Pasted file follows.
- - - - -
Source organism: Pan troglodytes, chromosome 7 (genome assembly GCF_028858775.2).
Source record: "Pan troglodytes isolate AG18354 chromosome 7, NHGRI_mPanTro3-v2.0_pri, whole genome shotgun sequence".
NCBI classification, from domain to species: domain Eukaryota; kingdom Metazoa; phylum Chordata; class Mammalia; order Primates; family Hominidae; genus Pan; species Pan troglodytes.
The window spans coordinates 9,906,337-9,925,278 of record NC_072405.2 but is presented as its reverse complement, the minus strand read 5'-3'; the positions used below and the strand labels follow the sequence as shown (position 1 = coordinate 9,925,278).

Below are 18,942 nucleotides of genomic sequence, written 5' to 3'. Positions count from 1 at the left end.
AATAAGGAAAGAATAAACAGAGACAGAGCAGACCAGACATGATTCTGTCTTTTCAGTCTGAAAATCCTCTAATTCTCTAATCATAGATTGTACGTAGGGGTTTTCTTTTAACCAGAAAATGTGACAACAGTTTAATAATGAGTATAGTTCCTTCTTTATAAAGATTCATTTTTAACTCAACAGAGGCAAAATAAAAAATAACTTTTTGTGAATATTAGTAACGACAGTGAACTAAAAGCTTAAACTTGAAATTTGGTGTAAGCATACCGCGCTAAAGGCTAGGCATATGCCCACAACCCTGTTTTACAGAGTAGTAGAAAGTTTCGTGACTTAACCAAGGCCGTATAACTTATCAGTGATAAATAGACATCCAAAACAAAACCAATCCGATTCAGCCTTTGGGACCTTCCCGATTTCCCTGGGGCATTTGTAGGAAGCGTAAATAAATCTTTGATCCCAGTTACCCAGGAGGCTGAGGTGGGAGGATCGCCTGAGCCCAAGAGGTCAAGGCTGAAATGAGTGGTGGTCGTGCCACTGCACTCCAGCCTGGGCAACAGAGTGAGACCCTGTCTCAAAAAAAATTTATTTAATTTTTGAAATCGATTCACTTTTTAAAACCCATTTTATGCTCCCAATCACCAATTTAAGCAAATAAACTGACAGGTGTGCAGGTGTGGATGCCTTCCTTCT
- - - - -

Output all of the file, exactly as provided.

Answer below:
Source organism: Pan troglodytes, chromosome 7 (genome assembly GCF_028858775.2).
Source record: "Pan troglodytes isolate AG18354 chromosome 7, NHGRI_mPanTro3-v2.0_pri, whole genome shotgun sequence".
NCBI classification, from domain to species: domain Eukaryota; kingdom Metazoa; phylum Chordata; class Mammalia; order Primates; family Hominidae; genus Pan; species Pan troglodytes.
The window spans coordinates 9,906,337-9,925,278 of record NC_072405.2 but is presented as its reverse complement, the minus strand read 5'-3'; the positions used below and the strand labels follow the sequence as shown (position 1 = coordinate 9,925,278).

Below are 18,942 nucleotides of genomic sequence, written 5' to 3'. Positions count from 1 at the left end.
AATAAGGAAAGAATAAACAGAGACAGAGCAGACCAGACATGATTCTGTCTTTTCAGTCTGAAAATCCTCTAATTCTCTAATCATAGATTGTACGTAGGGGTTTTCTTTTAACCAGAAAATGTGACAACAGTTTAATAATGAGTATAGTTCCTTCTTTATAAAGATTCATTTTTAACTCAACAGAGGCAAAATAAAAAATAACTTTTTGTGAATATTAGTAACGACAGTGAACTAAAAGCTTAAACTTGAAATTTGGTGTAAGCATACCGCGCTAAAGGCTAGGCATATGCCCACAACCCTGTTTTACAGAGTAGTAGAAAGTTTCGTGACTTAACCAAGGCCGTATAACTTATCAGTGATAAATAGACATCCAAAACAAAACCAATCCGATTCAGCCTTTGGGACCTTCCCGATTTCCCTGGGGCATTTGTAGGAAGCGTAAATAAATCTTTGATCCCAGTTACCCAGGAGGCTGAGGTGGGAGGATCGCCTGAGCCCAAGAGGTCAAGGCTGAAATGAGTGGTGGTCGTGCCACTGCACTCCAGCCTGGGCAACAGAGTGAGACCCTGTCTCAAAAAAAATTTATTTAATTTTTGAAATCGATTCACTTTTTAAAACCCATTTTATGCTCCCAATCACCAATTTAAGCAAATAAACTGACAGGTGTGCAGGTGTGGATGCCTTCCTTCT